Tony Thurmond was sworn in Monday morning as state
superintendent of public instruction at a ceremony attended by several hundred
people in the auditorium of C.K. McClatchy High School in Sacramento.
After taking the oath of office administered by retired
Judge Gordon Baranco, Thurmond said in his inaugural speech, “I could have
ended up in state prison. Instead I ended up as state superintendent of public
instruction. That is why it is so important to break the school to prison
He reflected on the fact that the state schools chief does
not have direct responsibility for what happens in districts around the state
but is likely to get the blame for when things go wrong in those districts.
He also said that addressing the teacher shortage was
critical. “We can’t close the achievement gap unless we have quality teachers
in every classroom,” he said.
Thurmond, by profession a social worker who worked for many
years with marginalized young people, won the statewide position in a tough
race against Marshall Tuck. The race was only settled weeks after the Nov. 6
election based on millions of votes that had yet to be tallied after the
Election Day count.
He was endorsed by the California Teachers Association and
other labor unions, as well as by the California Democratic Party. He won
election by a narrow margin of 1.8 percentage points, but decisively in the
actual vote count – by 187,000 votes.
He acknowledged how tough the race was. “It took thirty years
off my life to get here,” he said.
Thurmond was introduced by the chairs of several Legislative
Shirley Weber, D-San Diego, the new chair of the Legislative
Black Caucus, said Thurmond “not only has the intellectual understanding but a
personal life understanding of the issues” faced by California’s children.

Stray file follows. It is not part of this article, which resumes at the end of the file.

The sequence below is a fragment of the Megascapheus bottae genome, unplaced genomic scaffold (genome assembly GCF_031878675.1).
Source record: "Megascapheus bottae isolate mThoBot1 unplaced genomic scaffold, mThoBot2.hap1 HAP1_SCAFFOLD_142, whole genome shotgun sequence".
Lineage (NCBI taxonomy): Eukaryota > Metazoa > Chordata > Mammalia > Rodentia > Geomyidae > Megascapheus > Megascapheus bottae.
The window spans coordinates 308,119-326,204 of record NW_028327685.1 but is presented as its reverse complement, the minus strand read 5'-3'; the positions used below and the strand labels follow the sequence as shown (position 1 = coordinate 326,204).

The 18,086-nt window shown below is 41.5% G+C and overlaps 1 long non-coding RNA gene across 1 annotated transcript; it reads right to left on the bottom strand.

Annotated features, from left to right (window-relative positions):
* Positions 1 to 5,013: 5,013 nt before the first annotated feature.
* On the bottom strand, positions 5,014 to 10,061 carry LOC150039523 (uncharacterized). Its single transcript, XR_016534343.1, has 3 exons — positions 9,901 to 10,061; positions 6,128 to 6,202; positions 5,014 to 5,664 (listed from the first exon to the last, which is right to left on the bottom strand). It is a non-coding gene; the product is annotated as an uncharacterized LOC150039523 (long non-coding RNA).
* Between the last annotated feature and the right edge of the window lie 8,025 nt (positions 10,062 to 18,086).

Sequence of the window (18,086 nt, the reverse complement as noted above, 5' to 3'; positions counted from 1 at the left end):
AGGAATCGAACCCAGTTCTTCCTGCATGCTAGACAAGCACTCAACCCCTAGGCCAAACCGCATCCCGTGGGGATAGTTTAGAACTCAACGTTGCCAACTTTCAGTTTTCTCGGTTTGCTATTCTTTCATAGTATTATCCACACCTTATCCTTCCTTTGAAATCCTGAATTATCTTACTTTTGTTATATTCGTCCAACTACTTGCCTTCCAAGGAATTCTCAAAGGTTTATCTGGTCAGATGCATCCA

State Sen. Maria Elena Durazo, D-Los Angeles, the chair of
the Legislative Latino Caucus, told Thurmond in Spanish, “Remember your roots,”
a reference to Thurmond’s mother, who was an immigrant from Panama.
Thurmond’s mother, a single parent, died when he was 6 years
old. Sacramento Mayor Darrell Steinberg noted that Thurmond was the second
African-American state schools superintendent, after Wilson Riles, who served
three terms in the early 1970s.
Steinberg pointed out that like Thurmond, Riles was also an
orphan at an early age.
Dolores Huerta, the legendary leader of the United Farm
Workers, led the audience in a chant of “Que Viva Tony Thurmond.”
State Sen. Connie Leyva, D-Chino, head of the Legislative
Women’s Caucus, quoted Nelson Mandela, saying, “Education is the most powerful
weapon we can use to change the world.”
Thurmond, she said, was born for the job of state
superintendent. “He may not have known that in his head, but he knew it in his
heart,” she said.
Rep. Barbara Lee, D- Oakland, said Thurmond’s election
represented a “dawn of a new day for our children.” She noted that both she and
Thurmond were both social workers, and that she shared with him a “devotion to
be an advocate for all of our children, especially the most vulnerable.”
“You are our hero,” she said. “As the millennials say in my district, you are going to stay woke for all of our children.”